Drop Sets, Pick Up Gains

A drop set is a great way to increase muscle mass as it’s a quick and easy way to increase blood flow into the muscles, get the heart pumping and most importantly of all fatiguing the muscles to ensure muscle hypertrophy.

Photo: Kurt Stenberg/Flickr

Photo: Kurt Stenberg/Flickr

Originally named ‘the multi poundage system’ by their inventor Henry Atkins in 1947, it is easy to see why drop sets caught on and equally easy to see why the name did not!

A fantastic way to increase muscle mass, drop sets are utilised by some of the top bodybuilders in the world. They are the perfect exercise to fatigue the muscle, increase blood flow and get a fascia-bursting pump. Hypertrophy seekers swear by the drop set, but what exactly are they and how do you perform them?

What is a drop set?

Simply, a drop set is a weightlifting technique whereby you perform an exercise to failure, then drop the weight or resistance, and continue for more repetitions.

Sounds exhausting right? It is! That is because they are geared towards building muscles size, and hypertrophy is not easy! There are various forms of drop set, including; supersets, giant sets, negatives and partials. There are also wide drops, tight drops, the 6-20method and much more. It is a case of shocking the muscle into growth and keeping these muscles on their toes, so to speak.

Who does drop sets?

As already mentioned, drop sets are a favourite amongst bodybuilders because they are purely focussed on aesthetics and cosmetic improvements. This type of athlete will be concerned with adding muscle to certain parts of their body to grow and perfect their symmetry.

You will be hard pressed to find an athlete, or somebody who is focused on strength and athletic performance, performing drop sets because they are not functional. These athletes will look to increase strength and speed rather than pure mass.

Drop sets should come with a disclaimer or a warning – they are not for the faint-hearted. In order to use such an intense lifting technique and train past failure, there is a pain threshold you must break through. In order to break this pain barrier you must be mentally prepared. This is why drop sets are sometimes avoided – they are not for everyone. The term ‘feel the burn’ comes to mind. But as legendary bodybuilder Arnold Schwarzenegger said in Pumping Iron: “there is no feeling like the pump.”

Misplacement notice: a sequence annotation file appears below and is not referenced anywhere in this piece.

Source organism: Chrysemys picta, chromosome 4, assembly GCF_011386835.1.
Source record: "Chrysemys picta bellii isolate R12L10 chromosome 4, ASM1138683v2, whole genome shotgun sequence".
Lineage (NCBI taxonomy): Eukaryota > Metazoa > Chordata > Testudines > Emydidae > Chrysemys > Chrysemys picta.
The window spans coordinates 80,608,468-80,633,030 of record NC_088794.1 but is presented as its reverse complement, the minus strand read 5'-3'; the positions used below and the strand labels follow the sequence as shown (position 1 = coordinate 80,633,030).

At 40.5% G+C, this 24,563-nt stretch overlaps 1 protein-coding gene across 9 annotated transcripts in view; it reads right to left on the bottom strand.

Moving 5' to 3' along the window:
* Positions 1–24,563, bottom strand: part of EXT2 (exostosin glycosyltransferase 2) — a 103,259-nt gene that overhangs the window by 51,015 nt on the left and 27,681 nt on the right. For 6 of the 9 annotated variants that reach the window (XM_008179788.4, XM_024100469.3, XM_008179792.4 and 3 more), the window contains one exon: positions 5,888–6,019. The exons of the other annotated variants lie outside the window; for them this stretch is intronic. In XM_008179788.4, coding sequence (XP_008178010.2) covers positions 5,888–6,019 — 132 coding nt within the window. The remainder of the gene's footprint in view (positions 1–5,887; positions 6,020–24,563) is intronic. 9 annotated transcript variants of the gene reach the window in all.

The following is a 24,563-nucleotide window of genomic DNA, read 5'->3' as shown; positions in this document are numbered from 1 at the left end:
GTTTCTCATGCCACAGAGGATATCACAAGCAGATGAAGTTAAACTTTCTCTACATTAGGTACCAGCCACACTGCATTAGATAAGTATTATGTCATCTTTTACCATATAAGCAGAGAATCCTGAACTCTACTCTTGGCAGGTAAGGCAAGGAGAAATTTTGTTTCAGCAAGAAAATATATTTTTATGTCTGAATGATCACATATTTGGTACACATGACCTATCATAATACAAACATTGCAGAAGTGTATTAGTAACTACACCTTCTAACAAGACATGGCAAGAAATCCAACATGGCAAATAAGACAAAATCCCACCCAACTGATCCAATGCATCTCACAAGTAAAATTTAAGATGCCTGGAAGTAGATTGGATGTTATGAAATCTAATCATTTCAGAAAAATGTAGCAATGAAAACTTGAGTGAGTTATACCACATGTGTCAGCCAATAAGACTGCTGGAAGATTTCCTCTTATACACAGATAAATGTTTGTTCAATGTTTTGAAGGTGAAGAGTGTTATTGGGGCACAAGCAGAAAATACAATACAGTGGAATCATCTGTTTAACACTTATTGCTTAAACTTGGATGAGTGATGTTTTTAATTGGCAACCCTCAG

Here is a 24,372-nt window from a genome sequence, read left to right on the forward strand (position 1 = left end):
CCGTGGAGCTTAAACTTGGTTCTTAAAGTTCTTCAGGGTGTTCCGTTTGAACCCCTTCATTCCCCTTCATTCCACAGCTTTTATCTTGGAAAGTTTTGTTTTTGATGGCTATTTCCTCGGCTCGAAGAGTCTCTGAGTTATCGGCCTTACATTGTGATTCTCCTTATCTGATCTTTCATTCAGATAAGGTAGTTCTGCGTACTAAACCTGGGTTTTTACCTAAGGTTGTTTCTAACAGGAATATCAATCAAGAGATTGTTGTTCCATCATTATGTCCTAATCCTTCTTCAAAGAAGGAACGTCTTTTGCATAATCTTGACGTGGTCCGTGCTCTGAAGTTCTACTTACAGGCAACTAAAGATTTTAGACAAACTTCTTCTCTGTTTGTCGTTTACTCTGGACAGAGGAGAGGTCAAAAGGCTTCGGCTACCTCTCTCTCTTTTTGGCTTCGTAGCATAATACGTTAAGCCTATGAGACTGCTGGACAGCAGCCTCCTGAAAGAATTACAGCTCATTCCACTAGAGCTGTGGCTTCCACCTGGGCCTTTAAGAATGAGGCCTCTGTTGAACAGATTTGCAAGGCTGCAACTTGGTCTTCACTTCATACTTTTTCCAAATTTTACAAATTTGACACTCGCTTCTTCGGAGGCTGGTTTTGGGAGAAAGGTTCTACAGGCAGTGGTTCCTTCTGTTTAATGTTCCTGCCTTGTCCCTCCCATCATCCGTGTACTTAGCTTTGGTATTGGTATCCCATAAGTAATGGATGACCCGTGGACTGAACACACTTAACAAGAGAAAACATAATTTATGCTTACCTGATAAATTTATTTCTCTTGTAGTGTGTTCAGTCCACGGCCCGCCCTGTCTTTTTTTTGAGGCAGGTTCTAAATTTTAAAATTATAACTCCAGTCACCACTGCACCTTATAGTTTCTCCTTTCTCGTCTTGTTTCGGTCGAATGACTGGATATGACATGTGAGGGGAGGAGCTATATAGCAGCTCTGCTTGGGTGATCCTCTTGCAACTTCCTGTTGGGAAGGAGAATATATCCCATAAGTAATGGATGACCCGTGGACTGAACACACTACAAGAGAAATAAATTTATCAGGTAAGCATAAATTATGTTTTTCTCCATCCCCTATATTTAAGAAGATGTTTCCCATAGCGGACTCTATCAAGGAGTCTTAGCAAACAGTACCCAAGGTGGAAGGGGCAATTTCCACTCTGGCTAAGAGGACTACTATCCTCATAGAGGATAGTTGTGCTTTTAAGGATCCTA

Drop Sets Explained

With such a variety of drop sets available, it is a good idea to familiarise yourself with a few different variations. You must vary your training in order to avoid hitting a plateau and having a number of drop sets in your arsenal is a great way to do that.

Some great drop set variations are:

  • The 6-20 method – lift heavy for 6 reps, then slash the weight in half and perform 20 additional reps.

  • Wide drop – this is where you use a 30% weight reduction every drop and multiple drops can be included.

  • Tight drop – this is the same as a wide drop but with a 10-25% drop in weight

  • Power drop sets – this is effectively a drop set where the rep range for each set stays extremely low, never over 6.

  • Descending drop set – this is where 12-8-4-2 reps are performed respectively.

  • Superset – a superset is a drop set including two exercises. For example, EZ-bar bicep curls to failure, then a drop set of dumbbell preacher curls. Alternatively, this method can be used to target antagonistic muscle pairs. For example, leg curls to failure (targeting the hamstrings), then a drop set of leg extensions (targeting the quads).

As mentioned, drop sets aren’t for everybody. However, they are ideal for those with the determination and strength of mind to push past the pain.

About the author: 

This article was written by Joe Hurley, a senior writer at HFE, the personal trainer course specialists. 

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